Is Eastern time ( US and Canada) the same as EDT?? i.e. 5 hours lagging on BST.
On 08/07/2019 12:37, Ed Kwik via Groups.Io wrote:
Hi Everyone!
AB8DF is inviting you to a scheduled Zoom meeting.

Please join us Monday July 8 at 7:00 PM EDT for our next QRP Labs QCX/QSX transceiver Chat where the main topics will be the QRP Labs QCX single band CW transceiver and the soon to be released QSX multiband
CW/SSB transceiver. It's fun, it's easy, and it's free. You only need a computer, a smart phone, or a tablet that can connect to the Internet. OR if you can't be close to any of those you can join by audio with any standard phone. Just follow the directions below.

No software needs be loaded or installed.

MIQRP CLUB is inviting you to a scheduled Zoom meeting.

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--
bark less - wag more



Re: QCX/QSX Elmering and Discussion

Bill Cromwell
 

Hi,

Let me confirm that it is EDT (Eastern Daylight-saving Time) but that is four hours behind Zulu, GMT, CUT time. EST (Eastern Standard Time) is -5 hours. We are presently on EDT.

I am in Michigan and in the Michigan QRP Club along with Ed - 150 or so miles apart.

73,

Bill KU8H

On 7/8/19 8:29 AM, geoff M0ORE via Groups.Io wrote:
Is Eastern time ( US and Canada) the same as EDT?? i.e. 5 hours lagging on BST.
On 08/07/2019 12:37, Ed Kwik via Groups.Io wrote:
Hi Everyone!
AB8DF is inviting you to a scheduled Zoom meeting.

Please join us Monday July 8 at 7:00 PM EDT for our next QRP Labs QCX/QSX transceiver Chat where the main topics will be the QRP Labs QCX single band CW transceiver and the soon to be released QSX multiband
CW/SSB transceiver. It's fun, it's easy, and it's free. You only need a computer, a smart phone, or a tablet that can connect to the Internet. OR if you can't be close to any of those you can join by audio with any standard phone. Just follow the directions below.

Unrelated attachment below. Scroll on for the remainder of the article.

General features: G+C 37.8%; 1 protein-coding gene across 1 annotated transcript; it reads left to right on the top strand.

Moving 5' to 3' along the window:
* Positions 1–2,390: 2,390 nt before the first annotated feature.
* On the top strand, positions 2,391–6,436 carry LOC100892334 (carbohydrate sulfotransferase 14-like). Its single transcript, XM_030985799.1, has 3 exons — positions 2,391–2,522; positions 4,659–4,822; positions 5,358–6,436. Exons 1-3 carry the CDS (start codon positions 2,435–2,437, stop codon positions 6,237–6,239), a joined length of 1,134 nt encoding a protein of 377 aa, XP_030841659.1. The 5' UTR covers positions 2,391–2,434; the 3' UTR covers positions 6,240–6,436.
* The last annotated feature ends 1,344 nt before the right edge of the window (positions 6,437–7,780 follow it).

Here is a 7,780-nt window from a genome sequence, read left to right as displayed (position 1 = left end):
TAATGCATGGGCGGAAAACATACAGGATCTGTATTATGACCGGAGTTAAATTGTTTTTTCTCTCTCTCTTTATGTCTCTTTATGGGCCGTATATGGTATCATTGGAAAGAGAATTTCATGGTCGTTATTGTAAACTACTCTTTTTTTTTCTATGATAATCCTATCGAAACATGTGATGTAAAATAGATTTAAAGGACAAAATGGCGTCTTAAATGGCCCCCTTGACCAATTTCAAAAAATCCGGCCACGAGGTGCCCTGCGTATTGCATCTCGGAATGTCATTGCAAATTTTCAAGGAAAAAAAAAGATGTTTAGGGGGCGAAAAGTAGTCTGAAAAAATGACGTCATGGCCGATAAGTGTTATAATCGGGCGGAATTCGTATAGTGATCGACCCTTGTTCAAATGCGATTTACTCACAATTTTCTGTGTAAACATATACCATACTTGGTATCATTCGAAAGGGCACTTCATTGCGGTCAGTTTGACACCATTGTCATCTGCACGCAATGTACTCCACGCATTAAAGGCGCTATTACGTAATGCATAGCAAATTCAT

No software needs be loaded or installed.

MIQRP CLUB is inviting you to a scheduled Zoom meeting.

Topic: MIQRP QCX/QSX discussion
Time: Jul8, 2019 7:00 PM Eastern Time (US and Canada)

Join Zoom Meeting
https://zoom.us/j/200792220

One tap mobile
+16465588656,,200792220# US (New York)
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Dial by your location
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Meeting ID: 200 792 220
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--
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Re: prog rock ge mastr exec ii

Bob M.
 

Robin: Thanks for the filter recommendation. I would need two of them though, one for TX, one for RX, and the freqs are significantly far from the common ham bands that I'd need to fiddle with component values to make them do anything useful. One would need to cover 6.5-7.5 MHz, the other 9-11 MHz. Granted, once I retune the station from 26.31 MHz to 29.6 MHz, I would only need one set of filters, at the high end of those ranges.

Easily tunable filters would be more useful for this project, possibly with variable capacitors in each stage.